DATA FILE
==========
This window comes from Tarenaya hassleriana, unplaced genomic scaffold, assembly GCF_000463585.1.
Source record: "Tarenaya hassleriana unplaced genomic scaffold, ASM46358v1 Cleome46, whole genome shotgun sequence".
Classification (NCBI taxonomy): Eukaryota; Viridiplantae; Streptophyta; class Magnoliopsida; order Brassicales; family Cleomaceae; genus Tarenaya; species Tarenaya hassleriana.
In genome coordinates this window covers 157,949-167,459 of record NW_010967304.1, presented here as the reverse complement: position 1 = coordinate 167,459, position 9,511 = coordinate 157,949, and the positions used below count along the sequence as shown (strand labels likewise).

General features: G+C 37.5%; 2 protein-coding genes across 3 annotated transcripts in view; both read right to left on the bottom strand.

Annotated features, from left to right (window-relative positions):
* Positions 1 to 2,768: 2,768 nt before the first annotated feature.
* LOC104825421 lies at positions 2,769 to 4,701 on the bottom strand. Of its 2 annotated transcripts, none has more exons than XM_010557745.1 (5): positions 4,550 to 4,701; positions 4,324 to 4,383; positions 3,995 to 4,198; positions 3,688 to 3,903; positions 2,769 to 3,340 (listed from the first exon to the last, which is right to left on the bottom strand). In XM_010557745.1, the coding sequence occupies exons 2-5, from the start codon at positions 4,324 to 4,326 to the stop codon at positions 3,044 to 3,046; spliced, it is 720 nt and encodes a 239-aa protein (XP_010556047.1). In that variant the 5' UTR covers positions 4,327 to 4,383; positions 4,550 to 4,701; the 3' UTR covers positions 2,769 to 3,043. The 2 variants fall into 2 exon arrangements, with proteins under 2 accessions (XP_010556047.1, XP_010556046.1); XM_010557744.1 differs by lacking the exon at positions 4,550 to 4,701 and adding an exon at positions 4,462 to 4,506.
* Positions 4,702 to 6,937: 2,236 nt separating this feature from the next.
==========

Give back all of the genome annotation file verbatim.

This window comes from Tarenaya hassleriana, unplaced genomic scaffold, assembly GCF_000463585.1.
Source record: "Tarenaya hassleriana unplaced genomic scaffold, ASM46358v1 Cleome46, whole genome shotgun sequence".
Classification (NCBI taxonomy): Eukaryota; Viridiplantae; Streptophyta; class Magnoliopsida; order Brassicales; family Cleomaceae; genus Tarenaya; species Tarenaya hassleriana.
In genome coordinates this window covers 157,949-167,459 of record NW_010967304.1, presented here as the reverse complement: position 1 = coordinate 167,459, position 9,511 = coordinate 157,949, and the positions used below count along the sequence as shown (strand labels likewise).

General features: G+C 37.5%; 2 protein-coding genes across 3 annotated transcripts in view; both read right to left on the bottom strand.

Annotated features, from left to right (window-relative positions):
* Positions 1 to 2,768: 2,768 nt before the first annotated feature.
* LOC104825421 lies at positions 2,769 to 4,701 on the bottom strand. Of its 2 annotated transcripts, none has more exons than XM_010557745.1 (5): positions 4,550 to 4,701; positions 4,324 to 4,383; positions 3,995 to 4,198; positions 3,688 to 3,903; positions 2,769 to 3,340 (listed from the first exon to the last, which is right to left on the bottom strand). In XM_010557745.1, the coding sequence occupies exons 2-5, from the start codon at positions 4,324 to 4,326 to the stop codon at positions 3,044 to 3,046; spliced, it is 720 nt and encodes a 239-aa protein (XP_010556047.1). In that variant the 5' UTR covers positions 4,327 to 4,383; positions 4,550 to 4,701; the 3' UTR covers positions 2,769 to 3,043. The 2 variants fall into 2 exon arrangements, with proteins under 2 accessions (XP_010556047.1, XP_010556046.1); XM_010557744.1 differs by lacking the exon at positions 4,550 to 4,701 and adding an exon at positions 4,462 to 4,506.
* Positions 4,702 to 6,937: 2,236 nt separating this feature from the next.